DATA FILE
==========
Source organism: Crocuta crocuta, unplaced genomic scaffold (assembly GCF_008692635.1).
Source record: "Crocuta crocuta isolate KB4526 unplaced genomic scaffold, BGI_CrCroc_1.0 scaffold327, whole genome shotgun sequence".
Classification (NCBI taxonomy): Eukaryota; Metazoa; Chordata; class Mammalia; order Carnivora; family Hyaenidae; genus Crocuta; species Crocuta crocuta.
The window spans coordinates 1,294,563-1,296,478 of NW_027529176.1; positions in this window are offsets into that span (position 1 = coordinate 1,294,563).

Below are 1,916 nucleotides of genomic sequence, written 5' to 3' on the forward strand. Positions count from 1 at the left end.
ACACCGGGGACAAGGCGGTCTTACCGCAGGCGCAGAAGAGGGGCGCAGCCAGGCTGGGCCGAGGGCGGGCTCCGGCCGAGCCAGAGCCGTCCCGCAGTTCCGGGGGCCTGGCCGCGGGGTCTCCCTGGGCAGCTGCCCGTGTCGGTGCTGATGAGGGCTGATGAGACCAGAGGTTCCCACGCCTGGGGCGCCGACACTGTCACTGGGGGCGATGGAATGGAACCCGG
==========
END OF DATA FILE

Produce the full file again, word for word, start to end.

Source organism: Crocuta crocuta, unplaced genomic scaffold (assembly GCF_008692635.1).
Source record: "Crocuta crocuta isolate KB4526 unplaced genomic scaffold, BGI_CrCroc_1.0 scaffold327, whole genome shotgun sequence".
Classification (NCBI taxonomy): Eukaryota; Metazoa; Chordata; class Mammalia; order Carnivora; family Hyaenidae; genus Crocuta; species Crocuta crocuta.
The window spans coordinates 1,294,563-1,296,478 of NW_027529176.1; positions in this window are offsets into that span (position 1 = coordinate 1,294,563).

Below are 1,916 nucleotides of genomic sequence, written 5' to 3' on the forward strand. Positions count from 1 at the left end.
ACACCGGGGACAAGGCGGTCTTACCGCAGGCGCAGAAGAGGGGCGCAGCCAGGCTGGGCCGAGGGCGGGCTCCGGCCGAGCCAGAGCCGTCCCGCAGTTCCGGGGGCCTGGCCGCGGGGTCTCCCTGGGCAGCTGCCCGTGTCGGTGCTGATGAGGGCTGATGAGACCAGAGGTTCCCACGCCTGGGGCGCCGACACTGTCACTGGGGGCGATGGAATGGAACCCGG